From Via Satellite
Inmarsat is one of the biggest investors in new satellites and new capability. Thanks to a rising profile in mobility markets, Inmarsat is likely to remain a highly influential player in the market and remain a major investor in new satellites. In an interview with Via Satellite, CEO Rupert Pearce talks about the challenges ahead for the operator.
Key to its future success is likely to be aviation. While Inmarsat’s business used to be substantially maritime, things are changing, with aviation, government and enterprise offering the operator significant growth opportunities. “From this diversified position, we can achieve many more shots on goal than we did a decade ago, and aviation passenger connectivity is a classic example of that. It could be a billion-dollar revenue stream for us in a decade or more, if we are successful, and if the market grows the way commentators think it will do,” says Pearce.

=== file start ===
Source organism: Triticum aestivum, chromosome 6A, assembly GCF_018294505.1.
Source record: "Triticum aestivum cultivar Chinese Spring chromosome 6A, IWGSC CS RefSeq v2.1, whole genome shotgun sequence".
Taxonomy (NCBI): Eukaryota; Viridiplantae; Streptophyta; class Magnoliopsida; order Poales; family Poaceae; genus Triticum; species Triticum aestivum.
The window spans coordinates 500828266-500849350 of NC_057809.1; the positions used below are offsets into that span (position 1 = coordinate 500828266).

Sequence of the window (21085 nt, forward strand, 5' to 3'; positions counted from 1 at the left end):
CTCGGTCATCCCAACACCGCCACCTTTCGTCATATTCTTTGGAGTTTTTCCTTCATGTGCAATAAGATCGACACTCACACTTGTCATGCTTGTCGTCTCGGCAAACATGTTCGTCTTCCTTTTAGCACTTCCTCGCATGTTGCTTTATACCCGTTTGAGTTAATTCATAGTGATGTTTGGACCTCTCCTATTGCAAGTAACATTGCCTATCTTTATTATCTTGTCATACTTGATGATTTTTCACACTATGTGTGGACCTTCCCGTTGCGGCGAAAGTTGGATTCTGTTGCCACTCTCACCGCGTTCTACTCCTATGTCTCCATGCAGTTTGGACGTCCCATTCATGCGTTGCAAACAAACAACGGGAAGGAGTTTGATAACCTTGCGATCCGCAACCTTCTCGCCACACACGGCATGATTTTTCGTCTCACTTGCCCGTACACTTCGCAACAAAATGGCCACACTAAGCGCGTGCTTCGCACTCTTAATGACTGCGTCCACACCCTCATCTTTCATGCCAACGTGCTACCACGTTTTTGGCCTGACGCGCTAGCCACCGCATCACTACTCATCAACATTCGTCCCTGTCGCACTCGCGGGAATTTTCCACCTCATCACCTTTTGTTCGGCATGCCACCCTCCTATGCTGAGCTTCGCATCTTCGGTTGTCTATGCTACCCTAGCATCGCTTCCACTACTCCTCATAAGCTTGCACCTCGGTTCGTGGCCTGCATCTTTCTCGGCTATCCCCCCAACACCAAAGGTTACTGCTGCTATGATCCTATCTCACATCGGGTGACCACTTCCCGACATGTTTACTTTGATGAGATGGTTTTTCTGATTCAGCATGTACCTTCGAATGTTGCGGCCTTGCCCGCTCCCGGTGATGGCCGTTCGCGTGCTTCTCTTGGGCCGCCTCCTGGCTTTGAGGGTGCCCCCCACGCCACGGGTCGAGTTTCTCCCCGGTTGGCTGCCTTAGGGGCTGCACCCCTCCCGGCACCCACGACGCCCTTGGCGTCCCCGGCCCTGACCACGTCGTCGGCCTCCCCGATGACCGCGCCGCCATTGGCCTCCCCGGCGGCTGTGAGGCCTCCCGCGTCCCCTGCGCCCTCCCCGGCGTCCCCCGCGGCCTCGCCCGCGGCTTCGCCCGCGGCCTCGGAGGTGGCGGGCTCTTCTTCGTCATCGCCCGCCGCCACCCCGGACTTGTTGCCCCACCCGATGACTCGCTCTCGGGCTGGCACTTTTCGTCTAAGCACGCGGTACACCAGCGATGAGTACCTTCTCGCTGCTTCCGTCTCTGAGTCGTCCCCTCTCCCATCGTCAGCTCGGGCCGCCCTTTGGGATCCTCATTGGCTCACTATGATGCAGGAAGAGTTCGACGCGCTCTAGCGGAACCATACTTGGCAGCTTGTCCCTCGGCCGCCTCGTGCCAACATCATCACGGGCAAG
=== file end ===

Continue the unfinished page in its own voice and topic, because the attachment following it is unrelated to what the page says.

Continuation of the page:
It strikes me as a bullish prediction, so I ask Pearce again whether a $1 billion revenue stream in aviation is realistic. He breaks down why that figure could be realistic. “If you look at the Average Revenue Per User (ARPU) based on services already in the market, we’re seeing revenues of between $150,000 to $200,000 per plane, per year; and these are for regional services that aren’t exactly fabulous in terms of the customer experience. On that basis, we’d reach a billion dollar annual revenue stream with some 5,000 aircraft under contract — and we’re already at 1,200, so it’s not an impossible target as commentators are projecting more than 25,000 connected aircraft globally by the mid-2020s. Passengers want Wi-Fi and it is valuable to them. The latest survey we did in aviation showed that people regard it as a necessity, not a luxury, and this is more the case in Asia than anywhere else,” says Pearce. Continue >